The Government has terminated one of its contracts with welfare-to-work firm A4e after concluding that continuing would be "too great a risk".
Employment minister Chris Grayling said the company's Mandatory Work Activity (MWA) contract to help up to 1,000 jobless people in the South East is ending.
It follows an audit by the Department for Work and Pensions of its commercial relationship with A4e following an allegation of fraud made against the company earlier this year.
A4e is keeping other contracts it has with the DWP, including those under the Work Programme, which tackles long-term unemployment.
Mr Grayling: "While the team found no evidence of fraud, it identified significant weaknesses in A4e's internal controls on the MWA contract in the South East.
"The documentation supporting payments was seriously inadequate, and in a small number the claim was erroneous. There was also a high incidence of non-compliance with other relevant guidance (including A4e's own processes).
"The process established prior to March fell significantly short of our expectations. As a result, the department has concluded that continuing with this contract presents too great a risk and we have terminated the Mandatory Work Activity contract with A4e for the South East.
A4e held the prime contract for delivery of MWA in the South East, covering Hampshire, the Isle of Wight, Surrey & Sussex, Thames Valley, Bedfordshire, Buckinghamshire and Oxfordshire.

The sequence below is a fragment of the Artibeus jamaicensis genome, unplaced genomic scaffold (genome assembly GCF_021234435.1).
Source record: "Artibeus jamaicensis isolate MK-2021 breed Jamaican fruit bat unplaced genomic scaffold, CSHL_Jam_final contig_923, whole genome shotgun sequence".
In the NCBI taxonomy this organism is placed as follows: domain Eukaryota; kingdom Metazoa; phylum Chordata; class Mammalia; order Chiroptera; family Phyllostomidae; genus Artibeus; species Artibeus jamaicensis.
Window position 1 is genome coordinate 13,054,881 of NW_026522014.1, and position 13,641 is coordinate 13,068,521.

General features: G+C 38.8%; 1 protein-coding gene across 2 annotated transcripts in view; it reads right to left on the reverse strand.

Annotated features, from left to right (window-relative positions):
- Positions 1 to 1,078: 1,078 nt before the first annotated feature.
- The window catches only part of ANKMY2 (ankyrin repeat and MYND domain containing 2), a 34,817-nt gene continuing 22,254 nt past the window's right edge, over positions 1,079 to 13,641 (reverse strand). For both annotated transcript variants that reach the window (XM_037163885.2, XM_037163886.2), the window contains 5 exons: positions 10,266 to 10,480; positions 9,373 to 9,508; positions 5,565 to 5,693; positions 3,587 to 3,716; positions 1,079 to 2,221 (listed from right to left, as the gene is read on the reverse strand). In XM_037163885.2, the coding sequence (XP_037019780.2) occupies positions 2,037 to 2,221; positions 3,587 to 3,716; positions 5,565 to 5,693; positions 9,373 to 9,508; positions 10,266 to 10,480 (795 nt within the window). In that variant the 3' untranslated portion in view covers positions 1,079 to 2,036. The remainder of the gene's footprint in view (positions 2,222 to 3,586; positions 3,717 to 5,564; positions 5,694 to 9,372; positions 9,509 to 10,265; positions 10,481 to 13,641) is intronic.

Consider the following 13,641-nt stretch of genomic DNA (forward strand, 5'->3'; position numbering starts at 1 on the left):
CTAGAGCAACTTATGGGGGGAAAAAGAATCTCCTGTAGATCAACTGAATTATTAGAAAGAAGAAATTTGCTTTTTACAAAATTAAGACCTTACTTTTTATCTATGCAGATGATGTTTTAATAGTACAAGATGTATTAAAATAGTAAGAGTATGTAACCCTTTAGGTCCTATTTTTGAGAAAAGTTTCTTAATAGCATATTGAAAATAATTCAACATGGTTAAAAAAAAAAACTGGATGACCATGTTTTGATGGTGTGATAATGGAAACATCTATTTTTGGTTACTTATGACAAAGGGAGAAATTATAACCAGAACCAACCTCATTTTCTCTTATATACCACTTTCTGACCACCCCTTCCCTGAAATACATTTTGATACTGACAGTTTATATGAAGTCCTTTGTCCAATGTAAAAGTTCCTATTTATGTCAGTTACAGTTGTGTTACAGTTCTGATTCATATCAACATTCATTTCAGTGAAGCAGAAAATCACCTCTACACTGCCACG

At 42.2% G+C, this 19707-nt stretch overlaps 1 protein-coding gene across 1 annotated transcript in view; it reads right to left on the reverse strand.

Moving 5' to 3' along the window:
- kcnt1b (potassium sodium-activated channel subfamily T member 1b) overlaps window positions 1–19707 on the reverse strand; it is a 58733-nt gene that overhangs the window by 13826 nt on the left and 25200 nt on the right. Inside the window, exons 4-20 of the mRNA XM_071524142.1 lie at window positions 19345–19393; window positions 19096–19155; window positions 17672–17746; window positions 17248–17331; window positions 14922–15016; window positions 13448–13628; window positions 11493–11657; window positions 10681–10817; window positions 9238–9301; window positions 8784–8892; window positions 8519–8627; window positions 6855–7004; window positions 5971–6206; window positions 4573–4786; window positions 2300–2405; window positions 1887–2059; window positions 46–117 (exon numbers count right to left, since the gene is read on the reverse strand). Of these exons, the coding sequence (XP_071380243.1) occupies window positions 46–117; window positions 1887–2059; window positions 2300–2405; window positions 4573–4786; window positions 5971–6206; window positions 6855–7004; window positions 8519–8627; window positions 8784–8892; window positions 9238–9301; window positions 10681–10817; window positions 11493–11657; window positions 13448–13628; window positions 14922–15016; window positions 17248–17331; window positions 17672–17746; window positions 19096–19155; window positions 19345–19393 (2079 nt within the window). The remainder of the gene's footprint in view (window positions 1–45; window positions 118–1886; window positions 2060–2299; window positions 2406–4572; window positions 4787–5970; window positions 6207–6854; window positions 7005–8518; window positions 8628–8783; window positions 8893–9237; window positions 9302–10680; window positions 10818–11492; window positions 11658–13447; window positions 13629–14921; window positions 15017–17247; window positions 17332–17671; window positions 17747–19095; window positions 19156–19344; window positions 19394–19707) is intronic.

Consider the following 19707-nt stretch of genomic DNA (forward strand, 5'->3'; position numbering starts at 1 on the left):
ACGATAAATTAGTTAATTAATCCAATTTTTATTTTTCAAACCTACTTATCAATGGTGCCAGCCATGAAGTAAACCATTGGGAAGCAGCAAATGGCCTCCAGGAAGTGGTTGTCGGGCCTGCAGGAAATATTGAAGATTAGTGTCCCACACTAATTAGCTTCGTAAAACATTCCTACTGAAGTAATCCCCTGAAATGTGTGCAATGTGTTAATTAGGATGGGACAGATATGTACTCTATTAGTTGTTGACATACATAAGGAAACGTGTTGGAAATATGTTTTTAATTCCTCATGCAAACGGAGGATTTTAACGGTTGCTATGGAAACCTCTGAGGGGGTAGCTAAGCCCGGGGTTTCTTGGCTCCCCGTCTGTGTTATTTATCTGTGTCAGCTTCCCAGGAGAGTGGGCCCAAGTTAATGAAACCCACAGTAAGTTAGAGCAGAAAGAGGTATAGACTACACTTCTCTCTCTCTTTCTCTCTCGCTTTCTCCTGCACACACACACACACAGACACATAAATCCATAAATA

The programme is aimed at helping jobseeker's allowance claimants identified as most in need of support. Participation is mandatory, with sanctions against those who fail to take part or complete a placement.
The original allegation against the company suggested that A4e employees may have claimed payments for MWA claimants who had not been placed in work.
Investigations were held into every MWA claim from the office in Epsom, Surrey, where the allegation was centred, as well as 20% of all the other A4e claims under the contract.
It was established that 97% of payments related to someone taking part in the programme, while the remaining 3% were attributable to inadequate procedures rather than fraud.
A4e welcomed the finding that no fraud had been identified and accepted that its "administrative processes" had fallen short at a time when it was very busy.
Chief executive Andrew Dutton said: "These findings demonstrate what I have always maintained to be true - that there is no place for fraud at A4e and make it clear that A4e has strong controls around its flagship contract the Work Programme.
"Our immediate task is to further enhance our controls to cement our position as a trusted provider of front line public services."
He added: "As a company, I recognise that we haven't got it right all of the time, but we are committed to taking responsibility for our mistakes and remedying them."
A number of people have been arrested by police investigating A4e's offices in Slough, Berkshire, and are on bail until dates in late May, June and July.